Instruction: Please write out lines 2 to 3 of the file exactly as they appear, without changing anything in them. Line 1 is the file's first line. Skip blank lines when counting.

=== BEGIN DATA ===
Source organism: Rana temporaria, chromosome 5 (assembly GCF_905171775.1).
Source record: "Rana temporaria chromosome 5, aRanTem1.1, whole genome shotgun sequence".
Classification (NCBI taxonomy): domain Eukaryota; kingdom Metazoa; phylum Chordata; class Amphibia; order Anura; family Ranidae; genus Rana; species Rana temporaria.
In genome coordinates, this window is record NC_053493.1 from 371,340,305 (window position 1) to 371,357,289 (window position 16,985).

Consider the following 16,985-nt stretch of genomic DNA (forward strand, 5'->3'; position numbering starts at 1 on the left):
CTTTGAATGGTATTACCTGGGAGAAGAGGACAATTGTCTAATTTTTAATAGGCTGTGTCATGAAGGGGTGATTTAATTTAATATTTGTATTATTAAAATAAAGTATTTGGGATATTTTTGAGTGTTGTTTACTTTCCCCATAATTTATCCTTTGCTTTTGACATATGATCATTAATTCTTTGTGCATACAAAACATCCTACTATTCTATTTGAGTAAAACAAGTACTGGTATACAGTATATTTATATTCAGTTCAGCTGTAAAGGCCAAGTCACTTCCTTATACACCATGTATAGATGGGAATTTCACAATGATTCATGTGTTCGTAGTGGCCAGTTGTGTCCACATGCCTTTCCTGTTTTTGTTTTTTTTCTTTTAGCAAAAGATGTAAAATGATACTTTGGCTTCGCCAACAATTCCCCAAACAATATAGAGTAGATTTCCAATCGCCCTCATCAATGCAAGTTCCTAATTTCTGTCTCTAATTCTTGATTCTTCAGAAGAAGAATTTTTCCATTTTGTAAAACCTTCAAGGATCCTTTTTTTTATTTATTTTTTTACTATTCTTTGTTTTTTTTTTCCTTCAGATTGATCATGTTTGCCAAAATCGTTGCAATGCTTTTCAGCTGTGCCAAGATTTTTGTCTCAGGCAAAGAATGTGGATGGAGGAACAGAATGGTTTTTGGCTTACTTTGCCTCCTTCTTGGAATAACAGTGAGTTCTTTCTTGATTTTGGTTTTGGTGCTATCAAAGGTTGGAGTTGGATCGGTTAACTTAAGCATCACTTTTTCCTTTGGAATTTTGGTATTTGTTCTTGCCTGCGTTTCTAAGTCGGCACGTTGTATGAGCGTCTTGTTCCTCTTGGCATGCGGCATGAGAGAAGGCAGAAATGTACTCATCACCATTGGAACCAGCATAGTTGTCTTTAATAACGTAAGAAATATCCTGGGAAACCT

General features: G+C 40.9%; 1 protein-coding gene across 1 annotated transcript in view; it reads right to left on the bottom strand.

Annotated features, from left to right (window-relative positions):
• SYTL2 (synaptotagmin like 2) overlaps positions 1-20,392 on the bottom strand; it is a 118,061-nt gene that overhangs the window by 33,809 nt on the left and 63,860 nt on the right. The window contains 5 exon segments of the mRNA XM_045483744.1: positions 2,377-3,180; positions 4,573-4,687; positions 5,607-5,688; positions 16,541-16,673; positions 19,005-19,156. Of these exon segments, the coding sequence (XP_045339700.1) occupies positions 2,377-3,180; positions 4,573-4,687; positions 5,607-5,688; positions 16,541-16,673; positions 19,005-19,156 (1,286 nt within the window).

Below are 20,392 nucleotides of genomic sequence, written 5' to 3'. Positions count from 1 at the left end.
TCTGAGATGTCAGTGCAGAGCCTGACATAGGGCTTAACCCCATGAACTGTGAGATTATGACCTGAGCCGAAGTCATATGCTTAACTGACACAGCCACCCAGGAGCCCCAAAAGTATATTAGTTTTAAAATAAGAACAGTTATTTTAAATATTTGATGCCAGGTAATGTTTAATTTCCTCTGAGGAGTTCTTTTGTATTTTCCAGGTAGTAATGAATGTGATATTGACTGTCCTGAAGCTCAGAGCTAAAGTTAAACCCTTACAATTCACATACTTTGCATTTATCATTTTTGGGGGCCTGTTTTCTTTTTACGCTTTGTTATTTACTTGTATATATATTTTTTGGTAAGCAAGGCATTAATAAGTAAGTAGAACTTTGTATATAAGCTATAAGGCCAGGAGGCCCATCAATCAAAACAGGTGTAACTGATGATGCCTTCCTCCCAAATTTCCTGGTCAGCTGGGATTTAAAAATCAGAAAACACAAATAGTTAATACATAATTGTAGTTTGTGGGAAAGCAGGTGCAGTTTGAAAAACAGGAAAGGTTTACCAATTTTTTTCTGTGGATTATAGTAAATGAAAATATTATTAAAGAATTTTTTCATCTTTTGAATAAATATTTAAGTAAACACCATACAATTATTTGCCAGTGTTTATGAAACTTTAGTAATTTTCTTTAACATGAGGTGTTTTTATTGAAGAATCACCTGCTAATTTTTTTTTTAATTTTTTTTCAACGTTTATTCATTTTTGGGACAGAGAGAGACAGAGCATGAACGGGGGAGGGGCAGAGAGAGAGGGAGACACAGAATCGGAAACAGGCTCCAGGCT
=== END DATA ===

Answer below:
Source record: "Rana temporaria chromosome 5, aRanTem1.1, whole genome shotgun sequence".
Classification (NCBI taxonomy): domain Eukaryota; kingdom Metazoa; phylum Chordata; class Amphibia; order Anura; family Ranidae; genus Rana; species Rana temporaria.